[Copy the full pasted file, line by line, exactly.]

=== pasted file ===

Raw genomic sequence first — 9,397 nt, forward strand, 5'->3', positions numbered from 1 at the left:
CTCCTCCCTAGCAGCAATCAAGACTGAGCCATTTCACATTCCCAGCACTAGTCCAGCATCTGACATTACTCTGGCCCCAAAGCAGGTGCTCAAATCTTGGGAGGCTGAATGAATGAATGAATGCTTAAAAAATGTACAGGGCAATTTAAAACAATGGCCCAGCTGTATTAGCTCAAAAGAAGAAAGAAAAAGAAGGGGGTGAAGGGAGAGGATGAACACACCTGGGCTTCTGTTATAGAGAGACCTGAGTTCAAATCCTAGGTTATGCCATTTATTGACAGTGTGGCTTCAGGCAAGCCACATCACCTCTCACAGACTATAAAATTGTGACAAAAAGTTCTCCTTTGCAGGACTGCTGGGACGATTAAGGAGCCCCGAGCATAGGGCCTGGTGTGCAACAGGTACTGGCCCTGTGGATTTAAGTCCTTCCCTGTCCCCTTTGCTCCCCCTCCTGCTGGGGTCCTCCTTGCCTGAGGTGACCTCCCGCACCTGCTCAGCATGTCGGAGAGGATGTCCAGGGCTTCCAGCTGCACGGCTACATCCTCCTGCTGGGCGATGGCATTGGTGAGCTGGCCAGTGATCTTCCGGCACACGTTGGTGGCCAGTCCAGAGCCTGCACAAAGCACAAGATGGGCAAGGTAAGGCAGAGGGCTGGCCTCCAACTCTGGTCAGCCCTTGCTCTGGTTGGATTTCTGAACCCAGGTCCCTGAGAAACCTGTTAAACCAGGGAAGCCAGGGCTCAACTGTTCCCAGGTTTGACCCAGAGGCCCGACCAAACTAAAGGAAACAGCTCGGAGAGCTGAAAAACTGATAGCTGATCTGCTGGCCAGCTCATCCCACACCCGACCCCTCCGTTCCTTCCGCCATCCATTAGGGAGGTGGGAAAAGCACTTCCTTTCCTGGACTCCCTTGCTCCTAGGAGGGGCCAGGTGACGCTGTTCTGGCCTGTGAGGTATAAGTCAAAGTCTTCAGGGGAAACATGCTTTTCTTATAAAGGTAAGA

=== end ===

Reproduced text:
Raw genomic sequence first — 9,397 nt, forward strand, 5'->3', positions numbered from 1 at the left:
CTCCTCCCTAGCAGCAATCAAGACTGAGCCATTTCACATTCCCAGCACTAGTCCAGCATCTGACATTACTCTGGCCCCAAAGCAGGTGCTCAAATCTTGGGAGGCTGAATGAATGAATGAATGCTTAAAAAATGTACAGGGCAATTTAAAACAATGGCCCAGCTGTATTAGCTCAAAAGAAGAAAGAAAAAGAAGGGGGTGAAGGGAGAGGATGAACACACCTGGGCTTCTGTTATAGAGAGACCTGAGTTCAAATCCTAGGTTATGCCATTTATTGACAGTGTGGCTTCAGGCAAGCCACATCACCTCTCACAGACTATAAAATTGTGACAAAAAGTTCTCCTTTGCAGGACTGCTGGGACGATTAAGGAGCCCCGAGCATAGGGCCTGGTGTGCAACAGGTACTGGCCCTGTGGATTTAAGTCCTTCCCTGTCCCCTTTGCTCCCCCTCCTGCTGGGGTCCTCCTTGCCTGAGGTGACCTCCCGCACCTGCTCAGCATGTCGGAGAGGATGTCCAGGGCTTCCAGCTGCACGGCTACATCCTCCTGCTGGGCGATGGCATTGGTGAGCTGGCCAGTGATCTTCCGGCACACGTTGGTGGCCAGTCCAGAGCCTGCACAAAGCACAAGATGGGCAAGGTAAGGCAGAGGGCTGGCCTCCAACTCTGGTCAGCCCTTGCTCTGGTTGGATTTCTGAACCCAGGTCCCTGAGAAACCTGTTAAACCAGGGAAGCCAGGGCTCAACTGTTCCCAGGTTTGACCCAGAGGCCCGACCAAACTAAAGGAAACAGCTCGGAGAGCTGAAAAACTGATAGCTGATCTGCTGGCCAGCTCATCCCACACCCGACCCCTCCGTTCCTTCCGCCATCCATTAGGGAGGTGGGAAAAGCACTTCCTTTCCTGGACTCCCTTGCTCCTAGGAGGGGCCAGGTGACGCTGTTCTGGCCTGTGAGGTATAAGTCAAAGTCTTCAGGGGAAACATGCTTTTCTTATAAAGGTAAGA